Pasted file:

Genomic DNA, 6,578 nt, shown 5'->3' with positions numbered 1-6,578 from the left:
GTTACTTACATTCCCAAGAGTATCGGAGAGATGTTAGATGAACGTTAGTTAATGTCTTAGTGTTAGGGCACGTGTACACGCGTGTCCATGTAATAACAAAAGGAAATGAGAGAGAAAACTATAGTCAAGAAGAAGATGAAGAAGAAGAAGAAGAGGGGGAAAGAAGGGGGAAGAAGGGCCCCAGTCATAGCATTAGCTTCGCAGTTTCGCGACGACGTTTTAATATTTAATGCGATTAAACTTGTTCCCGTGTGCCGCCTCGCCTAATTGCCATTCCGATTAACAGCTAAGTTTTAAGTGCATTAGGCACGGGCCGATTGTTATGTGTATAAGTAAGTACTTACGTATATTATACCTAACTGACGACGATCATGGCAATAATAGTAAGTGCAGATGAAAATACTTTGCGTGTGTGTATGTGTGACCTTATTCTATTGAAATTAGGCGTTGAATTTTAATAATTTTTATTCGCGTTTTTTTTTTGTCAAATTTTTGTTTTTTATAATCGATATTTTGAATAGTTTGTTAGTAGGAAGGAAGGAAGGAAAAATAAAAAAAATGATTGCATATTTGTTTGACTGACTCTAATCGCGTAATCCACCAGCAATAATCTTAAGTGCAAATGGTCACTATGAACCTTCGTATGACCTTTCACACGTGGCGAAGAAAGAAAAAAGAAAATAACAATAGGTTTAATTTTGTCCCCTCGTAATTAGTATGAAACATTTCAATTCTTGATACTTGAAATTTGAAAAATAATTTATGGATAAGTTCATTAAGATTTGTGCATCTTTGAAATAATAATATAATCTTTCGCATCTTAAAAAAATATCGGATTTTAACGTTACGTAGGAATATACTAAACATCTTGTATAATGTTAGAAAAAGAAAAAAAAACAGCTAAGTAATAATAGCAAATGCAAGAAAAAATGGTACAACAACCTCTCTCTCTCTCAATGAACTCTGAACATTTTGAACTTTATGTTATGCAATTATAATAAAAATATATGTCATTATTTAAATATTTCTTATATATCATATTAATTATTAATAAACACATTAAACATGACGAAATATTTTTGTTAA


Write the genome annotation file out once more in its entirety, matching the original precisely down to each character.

Genomic DNA, 6,578 nt, shown 5'->3' with positions numbered 1-6,578 from the left:
GTTACTTACATTCCCAAGAGTATCGGAGAGATGTTAGATGAACGTTAGTTAATGTCTTAGTGTTAGGGCACGTGTACACGCGTGTCCATGTAATAACAAAAGGAAATGAGAGAGAAAACTATAGTCAAGAAGAAGATGAAGAAGAAGAAGAAGAGGGGGAAAGAAGGGGGAAGAAGGGCCCCAGTCATAGCATTAGCTTCGCAGTTTCGCGACGACGTTTTAATATTTAATGCGATTAAACTTGTTCCCGTGTGCCGCCTCGCCTAATTGCCATTCCGATTAACAGCTAAGTTTTAAGTGCATTAGGCACGGGCCGATTGTTATGTGTATAAGTAAGTACTTACGTATATTATACCTAACTGACGACGATCATGGCAATAATAGTAAGTGCAGATGAAAATACTTTGCGTGTGTGTATGTGTGACCTTATTCTATTGAAATTAGGCGTTGAATTTTAATAATTTTTATTCGCGTTTTTTTTTTGTCAAATTTTTGTTTTTTATAATCGATATTTTGAATAGTTTGTTAGTAGGAAGGAAGGAAGGAAAAATAAAAAAAATGATTGCATATTTGTTTGACTGACTCTAATCGCGTAATCCACCAGCAATAATCTTAAGTGCAAATGGTCACTATGAACCTTCGTATGACCTTTCACACGTGGCGAAGAAAGAAAAAAGAAAATAACAATAGGTTTAATTTTGTCCCCTCGTAATTAGTATGAAACATTTCAATTCTTGATACTTGAAATTTGAAAAATAATTTATGGATAAGTTCATTAAGATTTGTGCATCTTTGAAATAATAATATAATCTTTCGCATCTTAAAAAAATATCGGATTTTAACGTTACGTAGGAATATACTAAACATCTTGTATAATGTTAGAAAAAGAAAAAAAAACAGCTAAGTAATAATAGCAAATGCAAGAAAAAATGGTACAACAACCTCTCTCTCTCTCAATGAACTCTGAACATTTTGAACTTTATGTTATGCAATTATAATAAAAATATATGTCATTATTTAAATATTTCTTATATATCATATTAATTATTAATAAACACATTAAACATGACGAAATATTTTTGTTAA